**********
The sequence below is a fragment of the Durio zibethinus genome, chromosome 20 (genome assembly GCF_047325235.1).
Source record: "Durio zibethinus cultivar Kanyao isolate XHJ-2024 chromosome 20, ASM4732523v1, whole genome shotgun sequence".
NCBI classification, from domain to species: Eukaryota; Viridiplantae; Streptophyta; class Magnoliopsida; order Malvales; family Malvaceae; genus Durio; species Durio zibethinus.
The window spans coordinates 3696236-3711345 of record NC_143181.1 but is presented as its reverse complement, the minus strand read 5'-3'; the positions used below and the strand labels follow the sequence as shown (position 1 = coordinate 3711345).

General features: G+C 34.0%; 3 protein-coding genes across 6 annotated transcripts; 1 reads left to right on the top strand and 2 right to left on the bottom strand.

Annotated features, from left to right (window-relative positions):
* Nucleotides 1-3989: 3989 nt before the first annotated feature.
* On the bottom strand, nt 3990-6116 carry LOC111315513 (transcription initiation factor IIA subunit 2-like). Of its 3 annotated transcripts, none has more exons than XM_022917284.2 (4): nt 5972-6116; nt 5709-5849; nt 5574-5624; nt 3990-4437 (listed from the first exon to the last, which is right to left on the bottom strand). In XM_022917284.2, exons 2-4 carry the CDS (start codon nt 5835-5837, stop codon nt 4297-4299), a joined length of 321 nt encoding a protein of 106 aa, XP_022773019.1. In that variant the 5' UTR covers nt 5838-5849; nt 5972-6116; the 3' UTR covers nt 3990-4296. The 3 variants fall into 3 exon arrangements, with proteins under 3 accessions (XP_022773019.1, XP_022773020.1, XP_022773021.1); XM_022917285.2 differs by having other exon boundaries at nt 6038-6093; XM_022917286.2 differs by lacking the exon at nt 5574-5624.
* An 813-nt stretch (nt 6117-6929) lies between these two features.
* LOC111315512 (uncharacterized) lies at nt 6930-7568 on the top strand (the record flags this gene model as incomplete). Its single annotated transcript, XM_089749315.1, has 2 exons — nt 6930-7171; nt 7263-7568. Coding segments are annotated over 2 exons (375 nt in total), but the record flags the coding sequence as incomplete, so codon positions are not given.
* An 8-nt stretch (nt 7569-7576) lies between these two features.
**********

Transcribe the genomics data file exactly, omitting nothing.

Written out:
The sequence below is a fragment of the Durio zibethinus genome, chromosome 20 (genome assembly GCF_047325235.1).
Source record: "Durio zibethinus cultivar Kanyao isolate XHJ-2024 chromosome 20, ASM4732523v1, whole genome shotgun sequence".
NCBI classification, from domain to species: Eukaryota; Viridiplantae; Streptophyta; class Magnoliopsida; order Malvales; family Malvaceae; genus Durio; species Durio zibethinus.
The window spans coordinates 3696236-3711345 of record NC_143181.1 but is presented as its reverse complement, the minus strand read 5'-3'; the positions used below and the strand labels follow the sequence as shown (position 1 = coordinate 3711345).

General features: G+C 34.0%; 3 protein-coding genes across 6 annotated transcripts; 1 reads left to right on the top strand and 2 right to left on the bottom strand.

Annotated features, from left to right (window-relative positions):
* Nucleotides 1-3989: 3989 nt before the first annotated feature.
* On the bottom strand, nt 3990-6116 carry LOC111315513 (transcription initiation factor IIA subunit 2-like). Of its 3 annotated transcripts, none has more exons than XM_022917284.2 (4): nt 5972-6116; nt 5709-5849; nt 5574-5624; nt 3990-4437 (listed from the first exon to the last, which is right to left on the bottom strand). In XM_022917284.2, exons 2-4 carry the CDS (start codon nt 5835-5837, stop codon nt 4297-4299), a joined length of 321 nt encoding a protein of 106 aa, XP_022773019.1. In that variant the 5' UTR covers nt 5838-5849; nt 5972-6116; the 3' UTR covers nt 3990-4296. The 3 variants fall into 3 exon arrangements, with proteins under 3 accessions (XP_022773019.1, XP_022773020.1, XP_022773021.1); XM_022917285.2 differs by having other exon boundaries at nt 6038-6093; XM_022917286.2 differs by lacking the exon at nt 5574-5624.
* An 813-nt stretch (nt 6117-6929) lies between these two features.
* LOC111315512 (uncharacterized) lies at nt 6930-7568 on the top strand (the record flags this gene model as incomplete). Its single annotated transcript, XM_089749315.1, has 2 exons — nt 6930-7171; nt 7263-7568. Coding segments are annotated over 2 exons (375 nt in total), but the record flags the coding sequence as incomplete, so codon positions are not given.
* An 8-nt stretch (nt 7569-7576) lies between these two features.